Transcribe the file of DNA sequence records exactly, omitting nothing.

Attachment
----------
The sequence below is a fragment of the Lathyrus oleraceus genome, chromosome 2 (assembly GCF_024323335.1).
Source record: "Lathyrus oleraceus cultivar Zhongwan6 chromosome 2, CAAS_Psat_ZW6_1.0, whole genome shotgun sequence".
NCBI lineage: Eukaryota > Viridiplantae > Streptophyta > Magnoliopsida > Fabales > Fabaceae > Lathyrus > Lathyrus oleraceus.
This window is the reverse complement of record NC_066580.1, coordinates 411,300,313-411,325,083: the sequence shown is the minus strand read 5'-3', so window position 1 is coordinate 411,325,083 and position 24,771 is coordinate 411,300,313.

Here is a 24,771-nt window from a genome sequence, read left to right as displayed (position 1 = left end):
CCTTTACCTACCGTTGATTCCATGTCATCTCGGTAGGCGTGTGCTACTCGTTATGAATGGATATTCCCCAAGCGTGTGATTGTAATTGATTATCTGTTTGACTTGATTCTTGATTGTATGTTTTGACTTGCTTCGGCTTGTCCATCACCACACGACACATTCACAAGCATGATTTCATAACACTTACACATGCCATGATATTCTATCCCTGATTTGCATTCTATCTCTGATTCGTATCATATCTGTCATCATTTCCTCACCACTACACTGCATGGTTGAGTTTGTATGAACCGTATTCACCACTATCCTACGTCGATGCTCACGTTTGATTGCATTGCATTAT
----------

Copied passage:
The sequence below is a fragment of the Lathyrus oleraceus genome, chromosome 2 (assembly GCF_024323335.1).
Source record: "Lathyrus oleraceus cultivar Zhongwan6 chromosome 2, CAAS_Psat_ZW6_1.0, whole genome shotgun sequence".
NCBI lineage: Eukaryota > Viridiplantae > Streptophyta > Magnoliopsida > Fabales > Fabaceae > Lathyrus > Lathyrus oleraceus.
This window is the reverse complement of record NC_066580.1, coordinates 411,300,313-411,325,083: the sequence shown is the minus strand read 5'-3', so window position 1 is coordinate 411,325,083 and position 24,771 is coordinate 411,300,313.

Here is a 24,771-nt window from a genome sequence, read left to right as displayed (position 1 = left end):
CCTTTACCTACCGTTGATTCCATGTCATCTCGGTAGGCGTGTGCTACTCGTTATGAATGGATATTCCCCAAGCGTGTGATTGTAATTGATTATCTGTTTGACTTGATTCTTGATTGTATGTTTTGACTTGCTTCGGCTTGTCCATCACCACACGACACATTCACAAGCATGATTTCATAACACTTACACATGCCATGATATTCTATCCCTGATTTGCATTCTATCTCTGATTCGTATCATATCTGTCATCATTTCCTCACCACTACACTGCATGGTTGAGTTTGTATGAACCGTATTCACCACTATCCTACGTCGATGCTCACGTTTGATTGCATTGCATTAT